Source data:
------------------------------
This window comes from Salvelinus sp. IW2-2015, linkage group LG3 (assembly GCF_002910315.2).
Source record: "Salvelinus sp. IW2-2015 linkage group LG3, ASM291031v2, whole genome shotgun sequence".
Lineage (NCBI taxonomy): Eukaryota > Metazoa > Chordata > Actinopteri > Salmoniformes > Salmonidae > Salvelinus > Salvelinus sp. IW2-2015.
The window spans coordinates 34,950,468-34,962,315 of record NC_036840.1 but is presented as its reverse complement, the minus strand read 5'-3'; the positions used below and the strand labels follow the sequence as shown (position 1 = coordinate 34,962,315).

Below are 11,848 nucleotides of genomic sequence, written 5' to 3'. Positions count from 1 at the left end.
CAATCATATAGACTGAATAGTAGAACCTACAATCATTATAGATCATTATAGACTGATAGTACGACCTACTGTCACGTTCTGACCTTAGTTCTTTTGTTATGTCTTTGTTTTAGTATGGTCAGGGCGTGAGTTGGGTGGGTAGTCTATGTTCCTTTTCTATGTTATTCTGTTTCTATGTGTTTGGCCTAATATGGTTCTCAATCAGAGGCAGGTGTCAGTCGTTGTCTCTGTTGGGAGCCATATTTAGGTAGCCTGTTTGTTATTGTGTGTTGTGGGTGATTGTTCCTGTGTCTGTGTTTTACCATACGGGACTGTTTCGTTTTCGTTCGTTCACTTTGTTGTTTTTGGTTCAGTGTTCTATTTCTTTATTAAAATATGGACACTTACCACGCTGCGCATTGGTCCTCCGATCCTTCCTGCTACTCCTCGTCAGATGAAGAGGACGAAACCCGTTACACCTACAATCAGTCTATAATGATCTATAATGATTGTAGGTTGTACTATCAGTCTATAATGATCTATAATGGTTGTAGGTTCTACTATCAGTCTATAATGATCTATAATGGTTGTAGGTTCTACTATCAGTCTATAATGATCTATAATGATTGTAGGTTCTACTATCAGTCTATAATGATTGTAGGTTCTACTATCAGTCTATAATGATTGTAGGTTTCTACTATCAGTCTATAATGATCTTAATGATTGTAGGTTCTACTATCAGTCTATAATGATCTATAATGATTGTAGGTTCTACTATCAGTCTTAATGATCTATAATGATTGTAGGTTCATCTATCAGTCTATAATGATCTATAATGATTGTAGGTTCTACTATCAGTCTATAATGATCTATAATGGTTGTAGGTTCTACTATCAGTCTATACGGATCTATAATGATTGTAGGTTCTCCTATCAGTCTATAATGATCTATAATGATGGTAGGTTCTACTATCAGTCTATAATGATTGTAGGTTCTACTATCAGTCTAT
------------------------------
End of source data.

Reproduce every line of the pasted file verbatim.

This window comes from Salvelinus sp. IW2-2015, linkage group LG3 (assembly GCF_002910315.2).
Source record: "Salvelinus sp. IW2-2015 linkage group LG3, ASM291031v2, whole genome shotgun sequence".
Lineage (NCBI taxonomy): Eukaryota > Metazoa > Chordata > Actinopteri > Salmoniformes > Salmonidae > Salvelinus > Salvelinus sp. IW2-2015.
The window spans coordinates 34,950,468-34,962,315 of record NC_036840.1 but is presented as its reverse complement, the minus strand read 5'-3'; the positions used below and the strand labels follow the sequence as shown (position 1 = coordinate 34,962,315).

Below are 11,848 nucleotides of genomic sequence, written 5' to 3'. Positions count from 1 at the left end.
CAATCATATAGACTGAATAGTAGAACCTACAATCATTATAGATCATTATAGACTGATAGTACGACCTACTGTCACGTTCTGACCTTAGTTCTTTTGTTATGTCTTTGTTTTAGTATGGTCAGGGCGTGAGTTGGGTGGGTAGTCTATGTTCCTTTTCTATGTTATTCTGTTTCTATGTGTTTGGCCTAATATGGTTCTCAATCAGAGGCAGGTGTCAGTCGTTGTCTCTGTTGGGAGCCATATTTAGGTAGCCTGTTTGTTATTGTGTGTTGTGGGTGATTGTTCCTGTGTCTGTGTTTTACCATACGGGACTGTTTCGTTTTCGTTCGTTCACTTTGTTGTTTTTGGTTCAGTGTTCTATTTCTTTATTAAAATATGGACACTTACCACGCTGCGCATTGGTCCTCCGATCCTTCCTGCTACTCCTCGTCAGATGAAGAGGACGAAACCCGTTACACCTACAATCAGTCTATAATGATCTATAATGATTGTAGGTTGTACTATCAGTCTATAATGATCTATAATGGTTGTAGGTTCTACTATCAGTCTATAATGATCTATAATGGTTGTAGGTTCTACTATCAGTCTATAATGATCTATAATGATTGTAGGTTCTACTATCAGTCTATAATGATTGTAGGTTCTACTATCAGTCTATAATGATTGTAGGTTTCTACTATCAGTCTATAATGATCTTAATGATTGTAGGTTCTACTATCAGTCTATAATGATCTATAATGATTGTAGGTTCTACTATCAGTCTTAATGATCTATAATGATTGTAGGTTCATCTATCAGTCTATAATGATCTATAATGATTGTAGGTTCTACTATCAGTCTATAATGATCTATAATGGTTGTAGGTTCTACTATCAGTCTATACGGATCTATAATGATTGTAGGTTCTCCTATCAGTCTATAATGATCTATAATGATGGTAGGTTCTACTATCAGTCTATAATGATTGTAGGTTCTACTATCAGTCTAT